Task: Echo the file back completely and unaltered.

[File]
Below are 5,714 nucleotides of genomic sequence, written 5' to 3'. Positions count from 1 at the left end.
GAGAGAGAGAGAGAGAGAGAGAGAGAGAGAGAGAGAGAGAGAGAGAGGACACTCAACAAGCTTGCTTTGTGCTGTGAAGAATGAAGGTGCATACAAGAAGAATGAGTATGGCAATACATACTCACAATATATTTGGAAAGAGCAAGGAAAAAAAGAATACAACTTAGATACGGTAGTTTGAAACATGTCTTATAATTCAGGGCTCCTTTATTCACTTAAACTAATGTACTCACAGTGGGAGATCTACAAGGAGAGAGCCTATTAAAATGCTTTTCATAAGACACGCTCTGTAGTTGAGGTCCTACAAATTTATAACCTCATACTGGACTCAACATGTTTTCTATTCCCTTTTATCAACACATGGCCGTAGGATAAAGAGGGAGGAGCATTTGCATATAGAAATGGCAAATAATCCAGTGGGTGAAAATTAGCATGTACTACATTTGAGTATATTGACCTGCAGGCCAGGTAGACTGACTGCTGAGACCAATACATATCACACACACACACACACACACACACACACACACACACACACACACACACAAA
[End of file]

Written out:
Below are 5,714 nucleotides of genomic sequence, written 5' to 3'. Positions count from 1 at the left end.
GAGAGAGAGAGAGAGAGAGAGAGAGAGAGAGAGAGAGAGAGAGAGAGGACACTCAACAAGCTTGCTTTGTGCTGTGAAGAATGAAGGTGCATACAAGAAGAATGAGTATGGCAATACATACTCACAATATATTTGGAAAGAGCAAGGAAAAAAAGAATACAACTTAGATACGGTAGTTTGAAACATGTCTTATAATTCAGGGCTCCTTTATTCACTTAAACTAATGTACTCACAGTGGGAGATCTACAAGGAGAGAGCCTATTAAAATGCTTTTCATAAGACACGCTCTGTAGTTGAGGTCCTACAAATTTATAACCTCATACTGGACTCAACATGTTTTCTATTCCCTTTTATCAACACATGGCCGTAGGATAAAGAGGGAGGAGCATTTGCATATAGAAATGGCAAATAATCCAGTGGGTGAAAATTAGCATGTACTACATTTGAGTATATTGACCTGCAGGCCAGGTAGACTGACTGCTGAGACCAATACATATCACACACACACACACACACACACACACACACACACACACACACACACACAAA